A part of a physical disk drive that has been partitioned and allocated as an independent unit, and functions as a separate drive altogether. For example, one physical drive can be partitioned into drives F:, G:, and H:, each representing a separate logical drive but all still part of the one physical drive.
Using the logical drive hierarchy is one method of organizing large units of memory capacity into smaller units.
Contrast with physical drive.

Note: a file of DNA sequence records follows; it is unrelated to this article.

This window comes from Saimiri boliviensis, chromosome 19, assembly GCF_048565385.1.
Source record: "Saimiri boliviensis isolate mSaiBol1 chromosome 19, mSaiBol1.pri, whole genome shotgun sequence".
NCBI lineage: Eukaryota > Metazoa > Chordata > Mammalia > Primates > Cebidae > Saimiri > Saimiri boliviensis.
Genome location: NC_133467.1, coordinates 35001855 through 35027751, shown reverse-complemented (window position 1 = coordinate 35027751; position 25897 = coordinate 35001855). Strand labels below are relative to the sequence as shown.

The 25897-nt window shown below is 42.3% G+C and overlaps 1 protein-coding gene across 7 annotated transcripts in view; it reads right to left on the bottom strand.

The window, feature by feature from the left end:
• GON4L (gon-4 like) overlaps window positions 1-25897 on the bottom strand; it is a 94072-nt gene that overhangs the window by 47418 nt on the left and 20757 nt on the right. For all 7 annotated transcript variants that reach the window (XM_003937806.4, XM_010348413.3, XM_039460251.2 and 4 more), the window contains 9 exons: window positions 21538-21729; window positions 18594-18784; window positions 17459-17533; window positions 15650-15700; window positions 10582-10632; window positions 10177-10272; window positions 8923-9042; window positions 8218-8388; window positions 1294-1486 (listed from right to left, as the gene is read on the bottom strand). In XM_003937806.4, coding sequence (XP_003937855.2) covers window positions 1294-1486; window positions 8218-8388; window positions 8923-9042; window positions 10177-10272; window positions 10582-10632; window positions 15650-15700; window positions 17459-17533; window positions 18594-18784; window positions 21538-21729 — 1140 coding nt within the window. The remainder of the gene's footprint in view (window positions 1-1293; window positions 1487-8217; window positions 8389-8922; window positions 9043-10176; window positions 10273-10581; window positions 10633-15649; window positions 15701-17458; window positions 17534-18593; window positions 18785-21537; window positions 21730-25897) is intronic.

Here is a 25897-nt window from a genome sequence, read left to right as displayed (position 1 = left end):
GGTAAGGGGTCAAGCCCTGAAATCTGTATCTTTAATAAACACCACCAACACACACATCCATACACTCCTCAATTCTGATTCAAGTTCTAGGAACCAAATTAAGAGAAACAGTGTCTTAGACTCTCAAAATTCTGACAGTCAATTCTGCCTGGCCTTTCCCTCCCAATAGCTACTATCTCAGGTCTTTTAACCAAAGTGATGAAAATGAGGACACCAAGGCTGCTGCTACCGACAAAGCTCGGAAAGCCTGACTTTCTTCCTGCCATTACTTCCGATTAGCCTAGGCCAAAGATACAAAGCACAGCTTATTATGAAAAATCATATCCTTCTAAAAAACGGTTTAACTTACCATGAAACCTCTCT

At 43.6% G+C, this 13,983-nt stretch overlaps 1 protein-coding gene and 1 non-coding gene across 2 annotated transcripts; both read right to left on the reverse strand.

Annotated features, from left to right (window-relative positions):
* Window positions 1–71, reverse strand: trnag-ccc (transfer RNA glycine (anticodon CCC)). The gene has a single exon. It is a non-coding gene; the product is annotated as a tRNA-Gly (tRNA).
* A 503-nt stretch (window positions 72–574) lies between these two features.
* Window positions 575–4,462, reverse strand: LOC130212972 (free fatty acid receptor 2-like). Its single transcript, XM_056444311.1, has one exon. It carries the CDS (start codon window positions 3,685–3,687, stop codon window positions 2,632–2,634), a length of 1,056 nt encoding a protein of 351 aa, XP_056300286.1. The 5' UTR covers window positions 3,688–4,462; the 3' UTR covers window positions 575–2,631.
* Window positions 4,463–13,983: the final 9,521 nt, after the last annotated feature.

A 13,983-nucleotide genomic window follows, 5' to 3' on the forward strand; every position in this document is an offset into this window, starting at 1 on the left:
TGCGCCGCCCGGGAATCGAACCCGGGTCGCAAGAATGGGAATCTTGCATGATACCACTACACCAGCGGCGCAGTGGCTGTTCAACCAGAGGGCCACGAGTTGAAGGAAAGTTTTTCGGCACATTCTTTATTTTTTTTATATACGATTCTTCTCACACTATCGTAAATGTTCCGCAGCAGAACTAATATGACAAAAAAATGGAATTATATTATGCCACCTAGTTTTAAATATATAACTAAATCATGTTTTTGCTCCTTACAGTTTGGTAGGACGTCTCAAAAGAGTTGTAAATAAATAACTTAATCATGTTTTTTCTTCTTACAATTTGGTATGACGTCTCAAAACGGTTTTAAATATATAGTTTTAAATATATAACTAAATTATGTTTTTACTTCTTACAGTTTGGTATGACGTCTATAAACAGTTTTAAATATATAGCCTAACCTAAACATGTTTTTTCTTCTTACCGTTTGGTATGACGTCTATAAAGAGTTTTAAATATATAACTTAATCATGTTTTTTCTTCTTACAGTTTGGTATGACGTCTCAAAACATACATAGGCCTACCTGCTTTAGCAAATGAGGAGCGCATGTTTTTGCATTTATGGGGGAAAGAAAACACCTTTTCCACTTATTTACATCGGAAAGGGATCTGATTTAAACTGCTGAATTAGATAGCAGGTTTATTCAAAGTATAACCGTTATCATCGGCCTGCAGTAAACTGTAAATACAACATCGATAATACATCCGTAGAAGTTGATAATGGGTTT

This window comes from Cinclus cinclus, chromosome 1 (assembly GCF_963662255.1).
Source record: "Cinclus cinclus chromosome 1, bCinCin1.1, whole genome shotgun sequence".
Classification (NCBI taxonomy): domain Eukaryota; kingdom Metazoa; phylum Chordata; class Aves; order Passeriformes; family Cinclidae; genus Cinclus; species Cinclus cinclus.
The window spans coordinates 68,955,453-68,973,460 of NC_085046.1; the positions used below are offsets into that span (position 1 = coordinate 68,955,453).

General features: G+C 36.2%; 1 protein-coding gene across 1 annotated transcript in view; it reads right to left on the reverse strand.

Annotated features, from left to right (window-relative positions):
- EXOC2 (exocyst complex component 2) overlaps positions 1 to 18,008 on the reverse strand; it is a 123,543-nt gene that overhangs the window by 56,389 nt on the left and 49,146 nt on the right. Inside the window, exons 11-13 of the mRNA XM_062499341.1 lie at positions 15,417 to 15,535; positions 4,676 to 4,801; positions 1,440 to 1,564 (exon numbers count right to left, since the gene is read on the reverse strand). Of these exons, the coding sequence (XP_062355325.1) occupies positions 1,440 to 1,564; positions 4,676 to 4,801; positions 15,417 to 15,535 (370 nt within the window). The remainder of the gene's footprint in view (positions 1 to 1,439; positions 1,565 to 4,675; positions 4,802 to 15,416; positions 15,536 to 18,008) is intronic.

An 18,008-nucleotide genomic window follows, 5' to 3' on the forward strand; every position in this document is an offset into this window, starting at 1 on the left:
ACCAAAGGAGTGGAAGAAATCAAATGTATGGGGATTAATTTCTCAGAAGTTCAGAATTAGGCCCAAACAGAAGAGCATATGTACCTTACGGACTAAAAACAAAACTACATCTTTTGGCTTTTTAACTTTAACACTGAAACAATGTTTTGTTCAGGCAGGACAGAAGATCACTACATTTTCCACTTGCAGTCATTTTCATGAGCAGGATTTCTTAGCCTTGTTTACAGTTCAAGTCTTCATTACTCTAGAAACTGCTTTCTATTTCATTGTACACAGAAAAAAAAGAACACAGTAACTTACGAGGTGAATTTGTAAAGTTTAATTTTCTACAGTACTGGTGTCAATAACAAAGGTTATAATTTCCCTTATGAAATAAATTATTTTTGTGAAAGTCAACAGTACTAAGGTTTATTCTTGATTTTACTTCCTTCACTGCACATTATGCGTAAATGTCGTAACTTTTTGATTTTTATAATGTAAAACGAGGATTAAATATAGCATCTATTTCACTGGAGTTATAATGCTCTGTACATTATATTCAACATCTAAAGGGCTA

Featured Partners Sponsored
- Increase worker productivity, enhance data security, and enjoy greater energy savings. Find out how. Download the “Ultimate Desktop Simplicity Kit” now.»
- Find out which 10 hardware additions will help you maintain excellent service and outstanding security for you and your customers. »
- Server virtualization is growing in popularity, but the technology for securing it lags. To protect your virtual network.»
- Before you implement a private cloud, find out what you need to know about automated delivery, virtual sprawl, and more. »